Cowboys expose 49ers' biggest weakness in bashing: Talent

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AP

Cowboys expose 49ers' biggest weakness in bashing: Talent

If there is such a thing as being “due” in sports (and there actually isn’t, so you can probably stop reading now), the San Francisco 49ers had Sunday coming to them.
 
After all, the anomaly of being the “best winless team in football” based on margin of defeat lasts only so long until the “winless” part trumps the “best” part, because even the Los Angeles Chargers – the previous “best bad team in football” – aren’t the Chargers all the time.
 
So it was that the Dallas Cowboys exposed every weakness the 49ers have with the simplest thing there is.
 
Talent.
 
The Cowboys did everything they wanted, but only whenever they wanted it, in a 40-10 dope-slapping that could actually have been worse than it was. The 49er offense was properly stymied (again), gaining only 290 yards (4.5 yards per play) and the defense was thoroughly Elliotted (as in Ezekiel-ed, who averaged 8.1 yards in his 27 touches). San Francisco’s warts were rubbed until they glowed, and if not for the fact that head coach Kyle Shanahan already knew where they were, he’d have been shocked to see how visible they were.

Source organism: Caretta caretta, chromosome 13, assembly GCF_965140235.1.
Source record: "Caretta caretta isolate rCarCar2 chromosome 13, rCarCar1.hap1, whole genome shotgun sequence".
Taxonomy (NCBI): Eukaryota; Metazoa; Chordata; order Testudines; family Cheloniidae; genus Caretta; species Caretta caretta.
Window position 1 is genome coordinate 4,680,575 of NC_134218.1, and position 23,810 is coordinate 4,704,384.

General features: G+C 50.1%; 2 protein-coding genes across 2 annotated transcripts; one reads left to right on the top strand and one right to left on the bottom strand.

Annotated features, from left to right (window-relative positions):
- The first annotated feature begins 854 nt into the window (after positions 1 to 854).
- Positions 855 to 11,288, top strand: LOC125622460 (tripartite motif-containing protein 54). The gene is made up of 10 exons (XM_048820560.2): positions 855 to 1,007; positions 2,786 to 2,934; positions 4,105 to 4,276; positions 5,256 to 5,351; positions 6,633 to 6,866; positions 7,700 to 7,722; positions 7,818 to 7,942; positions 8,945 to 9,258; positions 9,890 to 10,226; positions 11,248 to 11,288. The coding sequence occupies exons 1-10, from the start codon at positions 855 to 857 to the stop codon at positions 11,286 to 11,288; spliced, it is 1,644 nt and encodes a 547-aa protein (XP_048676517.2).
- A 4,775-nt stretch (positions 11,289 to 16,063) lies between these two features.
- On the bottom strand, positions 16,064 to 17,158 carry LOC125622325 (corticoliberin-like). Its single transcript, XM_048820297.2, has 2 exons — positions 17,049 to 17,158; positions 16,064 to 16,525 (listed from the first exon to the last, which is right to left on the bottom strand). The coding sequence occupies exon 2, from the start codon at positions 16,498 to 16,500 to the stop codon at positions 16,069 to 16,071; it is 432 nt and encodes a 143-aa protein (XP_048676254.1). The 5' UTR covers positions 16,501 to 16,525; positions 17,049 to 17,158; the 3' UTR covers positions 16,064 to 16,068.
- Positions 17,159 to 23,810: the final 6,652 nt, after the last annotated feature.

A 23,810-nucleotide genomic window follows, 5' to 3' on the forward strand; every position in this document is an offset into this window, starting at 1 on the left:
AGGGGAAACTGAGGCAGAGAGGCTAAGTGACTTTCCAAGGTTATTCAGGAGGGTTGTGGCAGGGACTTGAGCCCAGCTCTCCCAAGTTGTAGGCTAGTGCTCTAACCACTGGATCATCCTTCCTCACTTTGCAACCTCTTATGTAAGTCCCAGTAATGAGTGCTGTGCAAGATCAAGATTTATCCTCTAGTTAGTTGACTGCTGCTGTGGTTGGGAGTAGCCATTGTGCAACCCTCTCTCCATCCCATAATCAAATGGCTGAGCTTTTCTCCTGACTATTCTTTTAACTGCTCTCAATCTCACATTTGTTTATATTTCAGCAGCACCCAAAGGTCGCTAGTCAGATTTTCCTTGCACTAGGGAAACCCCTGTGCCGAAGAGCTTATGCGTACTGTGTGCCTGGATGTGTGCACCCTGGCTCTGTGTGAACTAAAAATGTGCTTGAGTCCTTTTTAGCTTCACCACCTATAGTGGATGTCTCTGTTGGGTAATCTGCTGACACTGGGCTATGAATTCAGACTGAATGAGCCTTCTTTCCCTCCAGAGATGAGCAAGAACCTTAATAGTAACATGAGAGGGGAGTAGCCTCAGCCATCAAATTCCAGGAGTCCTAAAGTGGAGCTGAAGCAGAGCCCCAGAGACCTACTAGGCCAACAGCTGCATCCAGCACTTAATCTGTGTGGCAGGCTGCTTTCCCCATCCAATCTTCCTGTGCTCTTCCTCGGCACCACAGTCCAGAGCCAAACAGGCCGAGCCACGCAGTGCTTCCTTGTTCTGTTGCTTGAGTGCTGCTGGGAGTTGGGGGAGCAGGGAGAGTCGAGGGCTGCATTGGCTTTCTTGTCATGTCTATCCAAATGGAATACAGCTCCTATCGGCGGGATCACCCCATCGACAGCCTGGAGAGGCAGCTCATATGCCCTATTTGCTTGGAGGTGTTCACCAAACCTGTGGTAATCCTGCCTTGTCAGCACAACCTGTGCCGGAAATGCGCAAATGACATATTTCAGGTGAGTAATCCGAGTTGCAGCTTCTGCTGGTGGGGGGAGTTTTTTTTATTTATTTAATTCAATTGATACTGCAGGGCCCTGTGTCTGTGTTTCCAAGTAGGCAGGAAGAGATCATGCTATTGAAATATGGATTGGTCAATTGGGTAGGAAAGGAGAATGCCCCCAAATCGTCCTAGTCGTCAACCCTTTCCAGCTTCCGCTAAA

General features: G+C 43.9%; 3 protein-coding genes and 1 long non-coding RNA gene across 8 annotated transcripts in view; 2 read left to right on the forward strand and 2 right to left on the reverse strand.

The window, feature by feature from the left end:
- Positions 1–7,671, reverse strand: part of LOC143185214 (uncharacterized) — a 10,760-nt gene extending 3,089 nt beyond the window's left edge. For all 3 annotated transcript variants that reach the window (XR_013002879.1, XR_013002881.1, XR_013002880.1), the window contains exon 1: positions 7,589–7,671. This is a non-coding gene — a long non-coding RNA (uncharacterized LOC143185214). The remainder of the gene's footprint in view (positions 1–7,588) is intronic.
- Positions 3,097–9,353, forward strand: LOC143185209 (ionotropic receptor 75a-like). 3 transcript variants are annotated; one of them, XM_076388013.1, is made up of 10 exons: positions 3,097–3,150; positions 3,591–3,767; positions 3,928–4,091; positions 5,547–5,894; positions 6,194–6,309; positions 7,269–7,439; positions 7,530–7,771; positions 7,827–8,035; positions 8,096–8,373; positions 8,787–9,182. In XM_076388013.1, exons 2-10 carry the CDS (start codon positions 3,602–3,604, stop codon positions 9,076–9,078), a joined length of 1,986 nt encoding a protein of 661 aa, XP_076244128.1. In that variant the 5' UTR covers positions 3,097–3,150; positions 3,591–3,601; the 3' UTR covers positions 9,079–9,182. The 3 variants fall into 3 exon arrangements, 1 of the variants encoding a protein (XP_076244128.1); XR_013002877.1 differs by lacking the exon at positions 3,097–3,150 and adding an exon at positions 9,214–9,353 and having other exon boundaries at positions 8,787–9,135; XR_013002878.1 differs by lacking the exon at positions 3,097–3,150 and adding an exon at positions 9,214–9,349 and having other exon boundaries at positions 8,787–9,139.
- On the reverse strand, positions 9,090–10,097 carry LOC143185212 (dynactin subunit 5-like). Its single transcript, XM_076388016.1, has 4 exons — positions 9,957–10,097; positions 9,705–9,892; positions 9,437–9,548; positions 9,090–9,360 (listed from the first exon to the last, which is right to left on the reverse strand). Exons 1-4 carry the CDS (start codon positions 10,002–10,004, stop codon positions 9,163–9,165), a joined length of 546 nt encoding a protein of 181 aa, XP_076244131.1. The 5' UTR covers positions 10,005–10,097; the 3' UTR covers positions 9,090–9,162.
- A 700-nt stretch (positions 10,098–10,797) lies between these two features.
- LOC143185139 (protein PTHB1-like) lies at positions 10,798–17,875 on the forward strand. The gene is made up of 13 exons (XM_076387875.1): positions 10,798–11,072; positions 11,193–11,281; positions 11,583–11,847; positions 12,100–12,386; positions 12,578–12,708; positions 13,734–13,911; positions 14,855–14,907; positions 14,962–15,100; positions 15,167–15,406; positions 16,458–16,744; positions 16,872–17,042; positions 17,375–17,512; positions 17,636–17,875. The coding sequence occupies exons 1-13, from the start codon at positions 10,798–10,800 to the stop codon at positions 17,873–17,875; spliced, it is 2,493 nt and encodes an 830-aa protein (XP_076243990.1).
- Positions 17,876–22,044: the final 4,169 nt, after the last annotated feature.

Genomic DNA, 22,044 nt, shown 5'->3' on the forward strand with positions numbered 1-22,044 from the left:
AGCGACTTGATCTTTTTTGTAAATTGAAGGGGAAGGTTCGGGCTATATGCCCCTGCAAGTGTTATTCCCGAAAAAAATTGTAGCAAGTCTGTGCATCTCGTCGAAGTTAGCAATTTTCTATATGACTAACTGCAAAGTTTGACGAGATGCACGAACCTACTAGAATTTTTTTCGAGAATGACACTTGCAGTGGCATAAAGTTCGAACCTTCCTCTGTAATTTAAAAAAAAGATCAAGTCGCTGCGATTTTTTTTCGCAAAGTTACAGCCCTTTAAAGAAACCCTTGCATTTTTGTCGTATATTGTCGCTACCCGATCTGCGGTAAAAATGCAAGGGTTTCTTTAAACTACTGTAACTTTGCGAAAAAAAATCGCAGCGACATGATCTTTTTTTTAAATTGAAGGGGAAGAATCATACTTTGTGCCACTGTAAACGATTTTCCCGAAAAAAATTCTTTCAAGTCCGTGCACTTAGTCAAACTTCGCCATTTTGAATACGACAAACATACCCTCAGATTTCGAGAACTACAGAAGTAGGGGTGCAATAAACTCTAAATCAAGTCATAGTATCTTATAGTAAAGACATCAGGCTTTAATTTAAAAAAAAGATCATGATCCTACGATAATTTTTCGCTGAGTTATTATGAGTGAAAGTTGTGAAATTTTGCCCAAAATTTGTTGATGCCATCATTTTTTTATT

And therein lies the takeaway from another day at Not-So-Great-America. It turns out that the 49ers weren’t very good at much of anything before Sunday except just how far away they are from what Shanahan and general manager John Lynch believe is their destiny. C.J.  Beathard remained the rookie quarterback he is, and Carlos Hyde's hard-won 68 rushing yards led to no scores. Indeed, San Francisco's only touchdown came on a four-yard improv sprint from Beathard, who is by no means a running quarterback except in abject flight.